And here’s a thing: if you do need to make a change (for example a security upgrade for a critical package), you’ll have to rebuild the golden image and then re-image and reboot all affected machines - which means lots of bandwidth and possibly downtime. And, unfortunately, even imaged machines usually need some final tweaking (eg IP addresses) before they’re ready for use.

Automation tools

By comparison, building your machines with an automatic configuration tool such as Puppet, Chef or even cfengine gives you many advantages. The configuration is self-documenting; it’s easy to see what should be on each machine, and more importantly, why it’s there. It will also stay in sync with reality.

Although your server types will be different, they will also likely have a lot in common. With images, these supposedly common settings could easily drift apart over time. With automation tools, you can put these settings into modules or classes, just as a software developer re-uses a module or library in another project.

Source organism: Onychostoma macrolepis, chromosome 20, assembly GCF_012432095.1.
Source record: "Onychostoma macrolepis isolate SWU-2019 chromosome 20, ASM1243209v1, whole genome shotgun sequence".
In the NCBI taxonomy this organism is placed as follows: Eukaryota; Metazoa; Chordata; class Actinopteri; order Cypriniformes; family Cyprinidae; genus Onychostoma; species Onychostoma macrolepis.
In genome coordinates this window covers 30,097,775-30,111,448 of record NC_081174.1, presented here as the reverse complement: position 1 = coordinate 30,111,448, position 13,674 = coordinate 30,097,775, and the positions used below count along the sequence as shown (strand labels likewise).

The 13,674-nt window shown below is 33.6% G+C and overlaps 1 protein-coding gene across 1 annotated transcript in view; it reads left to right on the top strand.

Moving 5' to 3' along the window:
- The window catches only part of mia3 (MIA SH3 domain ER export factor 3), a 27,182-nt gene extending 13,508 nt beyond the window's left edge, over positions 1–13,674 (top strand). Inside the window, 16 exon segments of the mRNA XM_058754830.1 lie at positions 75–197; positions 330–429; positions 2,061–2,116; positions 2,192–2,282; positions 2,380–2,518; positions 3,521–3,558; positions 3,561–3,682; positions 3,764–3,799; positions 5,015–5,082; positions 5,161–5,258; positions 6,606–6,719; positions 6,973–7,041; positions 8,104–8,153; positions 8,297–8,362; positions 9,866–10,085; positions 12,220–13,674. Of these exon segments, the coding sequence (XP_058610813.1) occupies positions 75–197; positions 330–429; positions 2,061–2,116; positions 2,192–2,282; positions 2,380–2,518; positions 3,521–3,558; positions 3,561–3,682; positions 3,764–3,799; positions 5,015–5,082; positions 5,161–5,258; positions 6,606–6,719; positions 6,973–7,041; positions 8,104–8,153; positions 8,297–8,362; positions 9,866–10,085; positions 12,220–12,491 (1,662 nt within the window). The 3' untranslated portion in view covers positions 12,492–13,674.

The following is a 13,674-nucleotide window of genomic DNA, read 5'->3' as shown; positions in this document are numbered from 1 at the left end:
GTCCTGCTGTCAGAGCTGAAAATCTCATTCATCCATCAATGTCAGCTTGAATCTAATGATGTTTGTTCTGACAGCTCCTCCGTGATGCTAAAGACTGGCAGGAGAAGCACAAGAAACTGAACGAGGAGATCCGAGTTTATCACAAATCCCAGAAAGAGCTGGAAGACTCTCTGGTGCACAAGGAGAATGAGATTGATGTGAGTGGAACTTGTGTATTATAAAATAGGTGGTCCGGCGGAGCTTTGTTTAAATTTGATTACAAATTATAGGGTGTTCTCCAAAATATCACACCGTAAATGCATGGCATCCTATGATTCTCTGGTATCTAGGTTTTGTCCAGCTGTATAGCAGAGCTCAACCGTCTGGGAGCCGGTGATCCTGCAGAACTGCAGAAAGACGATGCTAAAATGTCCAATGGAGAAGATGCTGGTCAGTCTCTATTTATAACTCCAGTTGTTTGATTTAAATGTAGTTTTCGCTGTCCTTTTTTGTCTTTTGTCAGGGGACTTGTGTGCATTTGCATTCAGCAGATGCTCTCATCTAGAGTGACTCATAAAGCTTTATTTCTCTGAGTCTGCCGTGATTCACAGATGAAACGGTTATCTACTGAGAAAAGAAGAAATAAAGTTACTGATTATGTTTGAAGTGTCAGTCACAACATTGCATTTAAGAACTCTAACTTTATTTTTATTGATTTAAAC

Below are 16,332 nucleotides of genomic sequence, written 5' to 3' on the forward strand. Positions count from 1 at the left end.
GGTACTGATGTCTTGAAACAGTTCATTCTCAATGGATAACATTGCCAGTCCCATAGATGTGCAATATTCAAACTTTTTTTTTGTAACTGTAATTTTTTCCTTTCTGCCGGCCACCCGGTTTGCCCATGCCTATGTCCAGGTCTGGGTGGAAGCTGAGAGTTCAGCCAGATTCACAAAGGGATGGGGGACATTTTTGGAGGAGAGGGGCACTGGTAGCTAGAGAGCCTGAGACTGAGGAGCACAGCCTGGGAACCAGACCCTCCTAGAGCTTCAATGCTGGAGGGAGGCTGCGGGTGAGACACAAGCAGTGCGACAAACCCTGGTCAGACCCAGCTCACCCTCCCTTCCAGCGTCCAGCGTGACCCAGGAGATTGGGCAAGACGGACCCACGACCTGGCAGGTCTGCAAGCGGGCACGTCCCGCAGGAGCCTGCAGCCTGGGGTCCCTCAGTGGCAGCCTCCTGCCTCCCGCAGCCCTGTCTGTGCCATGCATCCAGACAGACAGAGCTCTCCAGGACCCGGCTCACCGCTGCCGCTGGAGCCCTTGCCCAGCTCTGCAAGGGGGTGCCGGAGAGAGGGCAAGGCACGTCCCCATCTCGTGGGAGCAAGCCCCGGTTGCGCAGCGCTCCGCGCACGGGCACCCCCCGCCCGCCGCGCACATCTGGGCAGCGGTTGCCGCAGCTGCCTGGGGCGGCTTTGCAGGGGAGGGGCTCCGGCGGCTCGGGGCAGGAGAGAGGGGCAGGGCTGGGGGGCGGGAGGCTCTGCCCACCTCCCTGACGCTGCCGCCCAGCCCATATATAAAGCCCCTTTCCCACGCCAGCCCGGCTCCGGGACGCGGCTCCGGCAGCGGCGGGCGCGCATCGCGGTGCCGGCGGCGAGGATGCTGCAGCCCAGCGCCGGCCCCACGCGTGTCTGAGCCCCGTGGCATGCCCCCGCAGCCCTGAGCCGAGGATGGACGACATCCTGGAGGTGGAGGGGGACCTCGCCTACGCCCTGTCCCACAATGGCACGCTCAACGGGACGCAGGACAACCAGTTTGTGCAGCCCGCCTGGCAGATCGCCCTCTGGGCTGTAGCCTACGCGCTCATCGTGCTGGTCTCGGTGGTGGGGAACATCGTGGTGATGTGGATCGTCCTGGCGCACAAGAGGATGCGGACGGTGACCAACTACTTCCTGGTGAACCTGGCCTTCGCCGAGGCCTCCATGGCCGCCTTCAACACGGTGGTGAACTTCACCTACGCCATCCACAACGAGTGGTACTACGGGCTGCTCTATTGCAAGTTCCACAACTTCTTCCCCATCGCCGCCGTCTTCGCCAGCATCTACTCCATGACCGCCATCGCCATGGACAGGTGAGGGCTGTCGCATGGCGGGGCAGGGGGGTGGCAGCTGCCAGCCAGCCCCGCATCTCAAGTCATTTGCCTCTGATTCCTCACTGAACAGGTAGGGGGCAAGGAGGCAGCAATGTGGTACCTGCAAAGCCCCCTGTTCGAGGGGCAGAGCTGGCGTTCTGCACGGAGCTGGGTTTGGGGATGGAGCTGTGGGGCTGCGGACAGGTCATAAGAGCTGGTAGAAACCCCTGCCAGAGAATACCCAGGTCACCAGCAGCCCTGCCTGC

In fact, all the advantages of software modules are available: you can share code with others, download public recipes and manifests, and maintain a complete version history of your network.

Automated configuration is intrinsically multi-platform. Puppet and Chef can abstract away some of the differences between operating systems, and you can add minor tweaks of your own. For example, you might need a slightly different MySQL config setting for MySQL 4.x as opposed to 5.x. A one-line switch in the configuration can address this problem, instead of creating two disk images.

Of course, everything comes with a downside. It is more difficult and usually more time-consuming to build an automated configuration, especially from scratch and when you’re still learning to use the tools. And some things are hard to automate. Some software just wasn’t written with automated installation and management in mind.

Also, not all software will be packaged for your platform (or you need special compilation options). In these cases you will need to package the software yourself.